BWCs: Reducing Violence Between Officers and Citizens

Exploring the Potential for Body-Worn Cameras to Reduce Violence in Police–Citizen Encounters


Oxford University Press, 2017


Michael D. White, Janne E. Gaub and Natalie Todak

One of the most compelling perceived benefits of body-worn cameras (BWCs) involves the potential for reductions in citizen complaints and police use of force. A handful of early studies reported significant reductions in both outcomes following BWC adoption, but several recent studies have failed to document such effects. The current study explores this question using data from a randomized controlled trial conducted in the Spokane (WA) Police Department. The study explores the effects of BWCs on use of force, complaints against officers, and officer injuries, using more than three years of official department data pre- and post-BWC deployment. The outcomes of interest are rare in Spokane, which limited both statistical power and the results from significance testing. However, the within-group trends are consistent with a positive effect, particularly for percent change. Following BWC deployment, the percentage of officers with a complaint in each group declined by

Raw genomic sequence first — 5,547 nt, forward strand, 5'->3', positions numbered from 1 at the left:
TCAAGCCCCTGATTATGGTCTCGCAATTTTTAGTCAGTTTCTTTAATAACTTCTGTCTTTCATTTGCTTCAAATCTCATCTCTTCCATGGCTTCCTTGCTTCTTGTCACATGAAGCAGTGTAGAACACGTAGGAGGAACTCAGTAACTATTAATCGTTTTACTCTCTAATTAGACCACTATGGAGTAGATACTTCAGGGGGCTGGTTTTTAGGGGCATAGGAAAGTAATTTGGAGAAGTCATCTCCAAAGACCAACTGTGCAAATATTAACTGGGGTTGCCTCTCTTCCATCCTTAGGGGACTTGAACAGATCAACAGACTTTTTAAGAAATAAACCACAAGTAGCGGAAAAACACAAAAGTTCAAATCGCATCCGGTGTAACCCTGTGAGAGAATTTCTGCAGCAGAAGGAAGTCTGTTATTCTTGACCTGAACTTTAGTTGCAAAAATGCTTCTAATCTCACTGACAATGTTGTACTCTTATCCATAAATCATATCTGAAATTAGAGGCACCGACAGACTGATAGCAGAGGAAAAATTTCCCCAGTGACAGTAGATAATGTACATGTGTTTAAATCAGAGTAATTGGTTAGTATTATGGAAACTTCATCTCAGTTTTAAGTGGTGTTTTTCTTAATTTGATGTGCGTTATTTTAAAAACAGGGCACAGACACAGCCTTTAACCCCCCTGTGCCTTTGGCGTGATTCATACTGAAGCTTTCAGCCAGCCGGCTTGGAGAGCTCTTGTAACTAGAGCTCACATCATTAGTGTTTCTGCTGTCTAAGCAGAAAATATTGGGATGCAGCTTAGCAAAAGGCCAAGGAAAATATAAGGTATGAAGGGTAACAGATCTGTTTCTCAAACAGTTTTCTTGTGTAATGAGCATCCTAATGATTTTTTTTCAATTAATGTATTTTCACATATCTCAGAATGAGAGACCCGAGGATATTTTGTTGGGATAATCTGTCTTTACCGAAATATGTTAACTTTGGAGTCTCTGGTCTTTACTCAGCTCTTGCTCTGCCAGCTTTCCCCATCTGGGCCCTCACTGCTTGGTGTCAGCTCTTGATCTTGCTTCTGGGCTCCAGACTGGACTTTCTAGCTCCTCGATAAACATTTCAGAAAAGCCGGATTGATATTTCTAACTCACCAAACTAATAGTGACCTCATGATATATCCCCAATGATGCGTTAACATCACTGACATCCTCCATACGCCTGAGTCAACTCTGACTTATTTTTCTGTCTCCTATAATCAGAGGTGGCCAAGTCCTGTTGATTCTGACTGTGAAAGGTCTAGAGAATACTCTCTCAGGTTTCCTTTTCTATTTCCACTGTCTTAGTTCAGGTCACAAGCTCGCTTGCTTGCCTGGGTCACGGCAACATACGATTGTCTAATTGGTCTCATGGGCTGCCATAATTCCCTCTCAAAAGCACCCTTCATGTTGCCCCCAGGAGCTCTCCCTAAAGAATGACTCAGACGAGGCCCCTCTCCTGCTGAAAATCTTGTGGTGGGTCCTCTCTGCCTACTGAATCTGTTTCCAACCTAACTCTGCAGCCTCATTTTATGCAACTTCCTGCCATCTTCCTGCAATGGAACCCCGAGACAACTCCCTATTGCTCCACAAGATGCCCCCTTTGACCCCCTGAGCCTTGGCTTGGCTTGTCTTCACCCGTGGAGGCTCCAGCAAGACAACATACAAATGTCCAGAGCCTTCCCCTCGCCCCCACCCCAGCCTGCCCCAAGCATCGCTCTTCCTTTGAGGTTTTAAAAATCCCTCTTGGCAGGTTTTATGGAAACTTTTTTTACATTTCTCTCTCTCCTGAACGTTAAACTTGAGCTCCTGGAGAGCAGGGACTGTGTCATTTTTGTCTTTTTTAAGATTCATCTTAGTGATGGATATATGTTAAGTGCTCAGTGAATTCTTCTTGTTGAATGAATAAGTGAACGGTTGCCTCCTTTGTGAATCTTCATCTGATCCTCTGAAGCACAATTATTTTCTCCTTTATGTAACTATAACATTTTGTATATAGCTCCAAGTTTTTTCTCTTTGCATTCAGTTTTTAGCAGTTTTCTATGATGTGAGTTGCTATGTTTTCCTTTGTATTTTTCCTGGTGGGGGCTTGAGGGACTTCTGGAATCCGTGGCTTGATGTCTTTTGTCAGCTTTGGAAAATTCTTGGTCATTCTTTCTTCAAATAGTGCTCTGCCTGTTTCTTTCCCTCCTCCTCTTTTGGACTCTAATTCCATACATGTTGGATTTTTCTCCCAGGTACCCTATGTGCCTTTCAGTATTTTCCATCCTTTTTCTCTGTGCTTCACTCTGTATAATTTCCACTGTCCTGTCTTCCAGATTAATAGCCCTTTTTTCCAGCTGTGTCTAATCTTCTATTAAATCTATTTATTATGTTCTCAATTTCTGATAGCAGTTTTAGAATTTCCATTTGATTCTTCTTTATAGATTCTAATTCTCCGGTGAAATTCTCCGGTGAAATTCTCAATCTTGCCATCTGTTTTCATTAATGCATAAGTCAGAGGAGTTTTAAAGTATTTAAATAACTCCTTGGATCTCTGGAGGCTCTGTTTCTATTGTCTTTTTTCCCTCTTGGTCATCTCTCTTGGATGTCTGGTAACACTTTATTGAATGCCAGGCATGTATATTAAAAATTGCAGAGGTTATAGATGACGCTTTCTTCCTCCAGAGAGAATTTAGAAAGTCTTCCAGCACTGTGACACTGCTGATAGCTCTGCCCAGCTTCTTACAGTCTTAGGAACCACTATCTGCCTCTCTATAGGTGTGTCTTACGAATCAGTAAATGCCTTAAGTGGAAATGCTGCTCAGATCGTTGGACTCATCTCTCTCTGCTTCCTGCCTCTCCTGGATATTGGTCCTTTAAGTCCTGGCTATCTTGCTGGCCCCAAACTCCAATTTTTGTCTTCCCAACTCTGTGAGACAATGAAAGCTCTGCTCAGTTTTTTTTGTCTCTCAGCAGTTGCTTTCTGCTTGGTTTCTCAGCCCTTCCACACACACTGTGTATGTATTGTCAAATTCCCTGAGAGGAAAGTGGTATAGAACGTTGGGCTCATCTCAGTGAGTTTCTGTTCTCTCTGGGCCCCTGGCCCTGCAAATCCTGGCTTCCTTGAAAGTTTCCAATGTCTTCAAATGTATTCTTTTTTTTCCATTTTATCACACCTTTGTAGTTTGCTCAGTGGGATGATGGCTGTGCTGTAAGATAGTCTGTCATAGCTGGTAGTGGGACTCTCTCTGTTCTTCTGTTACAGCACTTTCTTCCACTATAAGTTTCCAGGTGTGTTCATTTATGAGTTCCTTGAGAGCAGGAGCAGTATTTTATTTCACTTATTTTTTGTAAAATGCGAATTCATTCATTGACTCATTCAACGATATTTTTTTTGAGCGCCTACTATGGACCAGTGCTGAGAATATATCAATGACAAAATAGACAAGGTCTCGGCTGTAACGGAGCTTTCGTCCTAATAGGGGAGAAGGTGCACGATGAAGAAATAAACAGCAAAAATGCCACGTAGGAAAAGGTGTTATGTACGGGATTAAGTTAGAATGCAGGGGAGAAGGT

50% and 78% (Control and Treatment, respectively); the percentage of officers with a use of force declined notably (39%) for one group only. The reductions disappeared after 6 months for the Treatment group. There was no relationship between BWCs and officer injuries. The authors discuss the implications of the findings for the ongoing dialogue on BWCs.

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